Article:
It’s a rather odd bird, this whisky. The Tacky the Penguin of Canadian spirit, if you know your children’s literature. It certainly isn’t like any rye I’ve had before, and it isn’t quite like any sherry-influenced whisky I’ve tried, either. You can’t say it isn’t full of character, but there’s a little dischord in the bottle; not always the most harmonious experience.
Is it worth £50? No. But it really shouldn’t be judged on that. This is a £15 whisky, and for that money it knocks spots off anything you’ll find in the UK. Which is why I’ve upped my score from a 5, because if you find yourself in Canada, and happen upon a bottle, you should buy it. It’s a unique experience, and everyone I’ve poured it blind for has rated it at £30+.
In fact, if this was in the UK for £25 or less, I don’t reckon anyone would be without it. And plugging Canadian whisky would become a far, far easier prospect.
It’s very convenient to ignore Indian whisky as it contains ‘molasses’.
It’s also very convenient as the biggest selling whisky in the world is Indian.
Officers Choice sold 28.4 million cases in 2014 according to the above blog.
The best Canada could sell was 5.3 million for Crown Royal.
But then maybe I can ignore that too as it possibly contains ‘prune juice’ and ‘added sherry’ which quite clearly simply isn’t whisky.
Pot, kettle, black?
You could go further. 7 of the top 10 best selling whisky brands worldwide are Indian.
And yes, some Canadian whiskies do contain non-whisky elements. I didn’t say that they weren’t. Just that most of them don’t.
We could even start considering caramel colouring in scotch etc etc.
So, whilst I appreciate the ‘pot, kettle, black’ point, my position is thus: the majority of Indian whisky not only “contains” molasses, but is based on molasses. By EU and UK marketing standards, that makes those brands not a whisky (legally speaking).
The majority of what is shipped to the UK from Canada meets all the legal standards to be labelled “whisky”. If it didn’t, it simply wouldn’t receive that label.
We can argue forever about whether those legal standards should be reconsidered (though I’d rather we didn’t, as I don’t have forever, and arguing online is pointless and tiresome) but those are the standards as they currently stand.
Also, for the record, I’m a fan of Indian whisky (certainly the stuff that is exportable to the UK; I’ve only been to India one, some time ago, so I’m not in a position to comment on the molasses based kit). I’ve made that pretty clear in several pieces I’ve written in the last few years.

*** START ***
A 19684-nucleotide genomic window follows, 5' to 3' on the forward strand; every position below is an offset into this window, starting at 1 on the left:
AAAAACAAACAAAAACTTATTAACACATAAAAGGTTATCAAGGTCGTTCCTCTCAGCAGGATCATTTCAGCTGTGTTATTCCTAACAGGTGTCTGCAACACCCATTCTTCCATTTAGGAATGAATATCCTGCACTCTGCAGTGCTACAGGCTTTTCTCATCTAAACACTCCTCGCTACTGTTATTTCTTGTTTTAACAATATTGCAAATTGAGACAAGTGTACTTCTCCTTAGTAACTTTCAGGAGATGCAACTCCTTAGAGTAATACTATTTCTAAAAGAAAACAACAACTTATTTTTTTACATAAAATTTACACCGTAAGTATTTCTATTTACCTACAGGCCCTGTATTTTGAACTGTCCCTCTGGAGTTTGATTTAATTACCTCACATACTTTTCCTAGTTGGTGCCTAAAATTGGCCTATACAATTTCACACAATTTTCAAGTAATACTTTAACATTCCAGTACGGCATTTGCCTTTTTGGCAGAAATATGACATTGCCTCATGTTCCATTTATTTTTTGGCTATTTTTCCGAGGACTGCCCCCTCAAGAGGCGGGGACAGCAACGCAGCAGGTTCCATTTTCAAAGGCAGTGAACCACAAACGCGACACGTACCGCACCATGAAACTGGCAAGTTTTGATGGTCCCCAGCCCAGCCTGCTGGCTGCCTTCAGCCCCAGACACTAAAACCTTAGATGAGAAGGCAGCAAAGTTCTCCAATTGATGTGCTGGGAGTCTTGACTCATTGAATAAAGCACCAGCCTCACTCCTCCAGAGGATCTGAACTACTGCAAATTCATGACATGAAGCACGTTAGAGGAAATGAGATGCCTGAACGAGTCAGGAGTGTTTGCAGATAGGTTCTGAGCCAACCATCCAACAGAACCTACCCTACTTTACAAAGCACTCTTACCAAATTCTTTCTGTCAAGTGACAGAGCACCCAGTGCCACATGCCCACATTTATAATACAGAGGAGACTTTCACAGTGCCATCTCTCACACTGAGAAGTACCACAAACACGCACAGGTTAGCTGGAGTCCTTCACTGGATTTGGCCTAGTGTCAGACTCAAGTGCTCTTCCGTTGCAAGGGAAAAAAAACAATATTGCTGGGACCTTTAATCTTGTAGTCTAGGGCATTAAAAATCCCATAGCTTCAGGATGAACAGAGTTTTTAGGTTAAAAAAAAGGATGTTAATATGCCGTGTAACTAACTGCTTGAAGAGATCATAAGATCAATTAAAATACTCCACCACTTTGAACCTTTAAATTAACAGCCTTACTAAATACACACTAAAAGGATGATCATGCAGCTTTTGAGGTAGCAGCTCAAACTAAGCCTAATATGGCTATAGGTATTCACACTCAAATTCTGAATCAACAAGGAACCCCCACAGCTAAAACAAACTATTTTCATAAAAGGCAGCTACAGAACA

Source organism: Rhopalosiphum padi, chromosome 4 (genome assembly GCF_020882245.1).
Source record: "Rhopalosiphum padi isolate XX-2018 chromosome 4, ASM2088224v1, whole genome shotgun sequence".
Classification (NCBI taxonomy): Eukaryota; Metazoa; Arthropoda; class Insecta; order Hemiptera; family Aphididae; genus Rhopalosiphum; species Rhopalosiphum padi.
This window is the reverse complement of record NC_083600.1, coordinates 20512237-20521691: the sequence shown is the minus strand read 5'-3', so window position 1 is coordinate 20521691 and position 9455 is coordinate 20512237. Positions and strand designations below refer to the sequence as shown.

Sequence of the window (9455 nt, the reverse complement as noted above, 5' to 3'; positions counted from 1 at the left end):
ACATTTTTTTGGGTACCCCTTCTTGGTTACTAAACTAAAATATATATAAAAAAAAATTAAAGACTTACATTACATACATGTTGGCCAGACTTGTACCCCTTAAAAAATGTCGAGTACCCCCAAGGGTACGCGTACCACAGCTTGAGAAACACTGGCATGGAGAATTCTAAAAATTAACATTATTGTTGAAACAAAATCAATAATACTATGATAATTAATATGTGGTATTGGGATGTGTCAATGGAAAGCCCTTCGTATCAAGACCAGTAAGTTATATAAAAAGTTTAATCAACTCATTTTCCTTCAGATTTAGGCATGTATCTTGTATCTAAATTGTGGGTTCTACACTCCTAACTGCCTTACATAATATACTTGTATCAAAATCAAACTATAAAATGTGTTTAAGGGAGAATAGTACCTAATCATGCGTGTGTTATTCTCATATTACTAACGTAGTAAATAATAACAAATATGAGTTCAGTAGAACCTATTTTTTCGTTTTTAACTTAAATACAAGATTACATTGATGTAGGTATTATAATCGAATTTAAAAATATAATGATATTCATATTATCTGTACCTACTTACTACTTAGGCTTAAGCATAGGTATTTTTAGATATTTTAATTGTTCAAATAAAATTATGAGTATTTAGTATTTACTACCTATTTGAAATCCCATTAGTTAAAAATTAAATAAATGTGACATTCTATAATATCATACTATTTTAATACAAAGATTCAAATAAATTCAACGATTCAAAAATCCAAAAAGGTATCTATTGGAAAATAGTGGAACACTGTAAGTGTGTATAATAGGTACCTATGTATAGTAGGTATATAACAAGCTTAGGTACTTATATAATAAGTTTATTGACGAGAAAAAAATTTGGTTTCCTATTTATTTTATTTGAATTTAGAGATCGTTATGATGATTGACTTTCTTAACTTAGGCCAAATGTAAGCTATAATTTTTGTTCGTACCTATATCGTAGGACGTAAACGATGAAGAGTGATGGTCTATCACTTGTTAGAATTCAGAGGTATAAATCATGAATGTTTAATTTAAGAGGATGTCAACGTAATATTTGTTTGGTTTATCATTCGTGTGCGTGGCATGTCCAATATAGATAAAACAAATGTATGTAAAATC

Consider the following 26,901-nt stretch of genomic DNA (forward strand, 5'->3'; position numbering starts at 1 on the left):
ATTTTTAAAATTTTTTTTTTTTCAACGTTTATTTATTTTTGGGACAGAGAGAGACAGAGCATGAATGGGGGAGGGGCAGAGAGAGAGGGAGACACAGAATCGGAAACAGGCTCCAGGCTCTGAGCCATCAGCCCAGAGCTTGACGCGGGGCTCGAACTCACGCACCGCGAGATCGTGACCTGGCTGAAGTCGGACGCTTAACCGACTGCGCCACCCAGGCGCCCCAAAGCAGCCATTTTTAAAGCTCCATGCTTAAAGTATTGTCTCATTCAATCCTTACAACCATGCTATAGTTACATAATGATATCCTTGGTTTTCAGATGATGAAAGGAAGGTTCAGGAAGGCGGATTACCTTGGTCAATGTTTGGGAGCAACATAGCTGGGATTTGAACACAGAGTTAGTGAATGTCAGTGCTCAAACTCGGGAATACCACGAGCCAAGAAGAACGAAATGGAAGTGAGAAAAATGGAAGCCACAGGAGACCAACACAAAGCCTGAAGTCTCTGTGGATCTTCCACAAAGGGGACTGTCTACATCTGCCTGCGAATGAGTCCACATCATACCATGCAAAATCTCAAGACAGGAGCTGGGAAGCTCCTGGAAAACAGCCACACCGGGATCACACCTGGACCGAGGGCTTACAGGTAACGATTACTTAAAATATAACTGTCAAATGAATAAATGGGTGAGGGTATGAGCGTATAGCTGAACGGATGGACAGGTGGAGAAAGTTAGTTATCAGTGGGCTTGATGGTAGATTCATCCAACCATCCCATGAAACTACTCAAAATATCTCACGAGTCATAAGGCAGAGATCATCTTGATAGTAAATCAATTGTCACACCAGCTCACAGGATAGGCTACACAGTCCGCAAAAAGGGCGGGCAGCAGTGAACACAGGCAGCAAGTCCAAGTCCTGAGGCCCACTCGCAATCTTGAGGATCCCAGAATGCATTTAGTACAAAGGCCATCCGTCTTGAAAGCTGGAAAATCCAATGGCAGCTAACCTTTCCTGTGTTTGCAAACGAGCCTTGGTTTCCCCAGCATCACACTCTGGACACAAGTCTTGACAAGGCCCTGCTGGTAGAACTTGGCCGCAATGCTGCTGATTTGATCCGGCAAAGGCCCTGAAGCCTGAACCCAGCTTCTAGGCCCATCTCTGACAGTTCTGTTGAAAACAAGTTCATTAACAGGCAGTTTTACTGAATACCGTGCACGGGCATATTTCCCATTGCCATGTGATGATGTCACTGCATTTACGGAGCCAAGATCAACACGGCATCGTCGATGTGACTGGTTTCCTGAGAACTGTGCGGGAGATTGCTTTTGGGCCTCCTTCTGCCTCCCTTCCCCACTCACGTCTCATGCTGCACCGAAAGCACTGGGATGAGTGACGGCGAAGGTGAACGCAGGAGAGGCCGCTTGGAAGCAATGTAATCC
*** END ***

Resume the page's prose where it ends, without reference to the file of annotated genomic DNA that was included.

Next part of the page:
All that aside, thank you very much for reading and for taking the time to feed back. And I apologise if you took umbrage with any of the content: I can’t win them all.
Thanks for the reply Adam.
The majority of Indian whiskies also contain a portion of Scotch.
The Scotch whisky industry certainly doesn’t ignore Indian whisky – respectable, legal or otherwise – and as far as I am concerned neither should any self respecting whisky blogger.
I’ve tasted Royal Stagg. At one time the 4th biggest selling whisky brand in the world. Pernod Ricard make it. The label States no molasses yet it’s not legally allowed in Europe.
Who makes the rules and why?
A debate for another day I believe.
Thanks for the reply.
I’d be grateful if you now read the review.
The only whisky I am discounting is that made principally from molasses. As I consider it to be a separate spirit. Which, incidentally, is not a comment on quality.
Quite why you are making such effort to twist the wordsof, misquote, and generally get angry with someone you have never met is beyond me. But that’s the Internet.
As I said previously, I am a huge fan of Indian whisky. The stuff that legally is whisky. I have written about it frequently elsewhere, and have a review coming up here (spoilers).
For some reason you have taken immense umbrage with my consideration that whisky made from molasses is not whisky. That is your prerogative entirely, but if you could stop putting words in my mouth, or deliberately misappropriating what I have clearly written above, I would be much obliged.